First: A brief word about policy reviews

Clients and advisors have heard, and hopefully heeded, the need for a policy review-and not just one review once, but every few years over the lifetime of the policy-to measure actual policy performance against original expectations. A policy review will help determine if a policy is on track to reach the original goals of the policyholder. A thorough policy review will include a detailed policy analysis and should include (for example) a review of credited interest rates, dividend scales, mortality and expense charges; the insurance carrier's financial condition; changes in the policy owner's financial condition or need for insurance; and changes in the insured's health or lifestyle.

The review should be based on the up to 600 pieces of policy information that can be gathered directly from the insurance carrier. Further, an overall performance and risk rating should be applied, as well as an outline of necessary action items. Finally, a comparable profile should be prepared, if warranted, to provide an analysis of alternatives to the current insurance arrangement.

Second: Program reviews

How can the good news contained in the act be used in a program review? Let's consider an advisor who worked with a client several years ago on a private financing arrangement for a large life insurance policy. Here are the facts: Mr. Client made a lump sum loan, in 2007, of $5.1 million to a grantor ILIT. The terms of the note were: 15 years, 4.81 percent interest using the long-term AFR and deferred interest. The trust-side fund was illustrated to grow at 7 percent. The loan was sufficient to purchase an SUL-G policy on a 15-pay basis with an annual premium of $189,580, resulting in a $15 million death benefit. The trust would accumulate excess income to generate a side fund to repay the note in 15 years. Note assets would return to the grantor's taxable estate. However, Mr. Client really needed $35 million of death benefit but did not have enough liquidity to loan the funds needed to support a $35 million policy. The note balance is approximately $6.2 million.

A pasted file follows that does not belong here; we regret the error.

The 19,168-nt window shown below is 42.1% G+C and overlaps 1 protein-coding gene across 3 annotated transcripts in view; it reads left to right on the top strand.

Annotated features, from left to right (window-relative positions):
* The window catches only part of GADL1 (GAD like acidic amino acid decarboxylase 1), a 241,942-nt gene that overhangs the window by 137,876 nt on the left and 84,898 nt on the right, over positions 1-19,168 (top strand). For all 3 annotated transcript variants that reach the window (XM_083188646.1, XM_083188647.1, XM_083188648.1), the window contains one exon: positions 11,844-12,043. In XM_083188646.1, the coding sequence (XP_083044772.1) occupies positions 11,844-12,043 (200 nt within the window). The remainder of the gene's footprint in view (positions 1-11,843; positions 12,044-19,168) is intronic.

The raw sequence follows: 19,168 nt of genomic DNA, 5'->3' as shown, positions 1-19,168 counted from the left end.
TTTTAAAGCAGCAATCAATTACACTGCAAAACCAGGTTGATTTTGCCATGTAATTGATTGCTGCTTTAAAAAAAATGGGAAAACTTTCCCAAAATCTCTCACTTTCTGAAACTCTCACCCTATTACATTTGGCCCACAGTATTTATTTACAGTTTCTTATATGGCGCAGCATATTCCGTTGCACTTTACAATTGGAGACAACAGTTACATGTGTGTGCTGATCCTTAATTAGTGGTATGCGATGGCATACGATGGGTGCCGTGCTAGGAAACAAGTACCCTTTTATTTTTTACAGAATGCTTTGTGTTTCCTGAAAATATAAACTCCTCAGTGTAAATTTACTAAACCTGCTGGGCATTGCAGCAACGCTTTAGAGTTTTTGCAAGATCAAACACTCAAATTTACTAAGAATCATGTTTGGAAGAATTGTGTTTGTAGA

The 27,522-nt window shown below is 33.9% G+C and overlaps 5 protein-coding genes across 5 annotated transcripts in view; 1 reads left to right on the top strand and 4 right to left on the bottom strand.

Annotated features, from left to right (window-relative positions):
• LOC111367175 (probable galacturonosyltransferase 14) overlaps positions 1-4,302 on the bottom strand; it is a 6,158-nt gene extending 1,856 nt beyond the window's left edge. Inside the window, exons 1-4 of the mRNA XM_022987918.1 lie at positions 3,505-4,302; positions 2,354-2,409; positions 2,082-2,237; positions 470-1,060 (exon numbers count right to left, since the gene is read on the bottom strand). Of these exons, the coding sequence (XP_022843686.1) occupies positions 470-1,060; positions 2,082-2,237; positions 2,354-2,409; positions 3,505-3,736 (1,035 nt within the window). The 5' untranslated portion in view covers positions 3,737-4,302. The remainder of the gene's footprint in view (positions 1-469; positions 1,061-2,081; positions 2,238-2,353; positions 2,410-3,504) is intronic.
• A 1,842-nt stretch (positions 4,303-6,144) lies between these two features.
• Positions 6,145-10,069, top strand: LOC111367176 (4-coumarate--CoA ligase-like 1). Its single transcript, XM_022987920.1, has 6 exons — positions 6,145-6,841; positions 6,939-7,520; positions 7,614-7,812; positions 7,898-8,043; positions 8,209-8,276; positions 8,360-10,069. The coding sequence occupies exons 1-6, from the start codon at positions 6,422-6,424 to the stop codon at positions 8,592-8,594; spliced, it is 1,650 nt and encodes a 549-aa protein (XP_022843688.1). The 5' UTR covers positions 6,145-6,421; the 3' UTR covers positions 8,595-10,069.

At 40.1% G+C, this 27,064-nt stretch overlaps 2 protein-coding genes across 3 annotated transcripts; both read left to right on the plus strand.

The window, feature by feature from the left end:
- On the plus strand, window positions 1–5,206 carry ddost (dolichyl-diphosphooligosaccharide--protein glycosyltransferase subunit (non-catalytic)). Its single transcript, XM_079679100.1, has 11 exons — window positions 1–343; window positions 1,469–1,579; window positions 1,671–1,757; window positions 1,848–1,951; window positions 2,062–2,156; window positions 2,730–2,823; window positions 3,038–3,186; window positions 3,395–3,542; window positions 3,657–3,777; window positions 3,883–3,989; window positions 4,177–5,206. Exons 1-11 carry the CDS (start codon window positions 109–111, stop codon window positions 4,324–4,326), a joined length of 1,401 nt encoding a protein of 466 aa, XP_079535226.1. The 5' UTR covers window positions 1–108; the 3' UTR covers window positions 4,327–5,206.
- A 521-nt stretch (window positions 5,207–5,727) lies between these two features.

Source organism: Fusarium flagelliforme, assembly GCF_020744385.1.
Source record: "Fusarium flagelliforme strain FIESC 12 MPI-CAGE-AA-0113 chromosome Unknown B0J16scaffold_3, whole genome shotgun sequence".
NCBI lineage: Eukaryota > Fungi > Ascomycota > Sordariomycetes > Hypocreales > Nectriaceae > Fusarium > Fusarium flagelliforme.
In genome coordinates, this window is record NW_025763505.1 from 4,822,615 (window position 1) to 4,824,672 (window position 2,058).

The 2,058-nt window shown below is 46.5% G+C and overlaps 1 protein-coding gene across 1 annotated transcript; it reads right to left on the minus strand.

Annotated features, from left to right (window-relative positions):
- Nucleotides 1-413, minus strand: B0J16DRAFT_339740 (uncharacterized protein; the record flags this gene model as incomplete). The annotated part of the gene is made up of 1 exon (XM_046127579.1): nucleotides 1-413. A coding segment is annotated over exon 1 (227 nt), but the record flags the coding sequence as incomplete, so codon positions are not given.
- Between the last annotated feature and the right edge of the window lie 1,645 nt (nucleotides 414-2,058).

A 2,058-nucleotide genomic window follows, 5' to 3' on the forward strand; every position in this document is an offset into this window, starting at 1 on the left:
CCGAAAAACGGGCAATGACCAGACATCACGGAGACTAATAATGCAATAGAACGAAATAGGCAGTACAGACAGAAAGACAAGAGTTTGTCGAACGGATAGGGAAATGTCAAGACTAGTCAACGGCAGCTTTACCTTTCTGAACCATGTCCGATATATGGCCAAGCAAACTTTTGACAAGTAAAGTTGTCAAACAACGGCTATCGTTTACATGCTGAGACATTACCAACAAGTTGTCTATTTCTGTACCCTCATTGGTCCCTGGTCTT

In a post-act world, what can be done? Forgive a portion of the note, refinance the balance and leverage the interest savings.

Using the higher $5 million gift exemption, Mr. Client forgave $4 million of the note. He then refinanced the balance using a nine-year note at the midterm AFR of 1.95 percent, saving the trust-side fund more than $240,000 annual compounded interest. The trust then purchased an additional $21.6 million policy for $232,246 annually using the amount of interest saved in the gift/refinance transaction. The total premium on the new total death benefit of $36,622,461 will be an annual premium for the next 11 years of $421,826 and an annual premium thereafter of $232,246. In year-14, the trust-side fund (again illustrated at 7 percent) will be sufficient to repay the outstanding loan of $2.6 million.

Net result: Mr. Client purchased the full $35 million (and then some!) of death benefit needed without any additional cash outlay.

The bottom line? The act gives advisors lots of reasons to reach out and consult with old and new clients. There is lots of good news for clients on both the product side and the transaction side, but you have to act fast-2013 is a mere 19 months away.

Gene Marks owns The Marks Group, a 10-person technology consulting firm that specializes in Customer Relationship Management (CRM) products like GoldMine and Microsoft CRM. He also writes monthly online columns for Forbes and Business Week magazines. [email protected].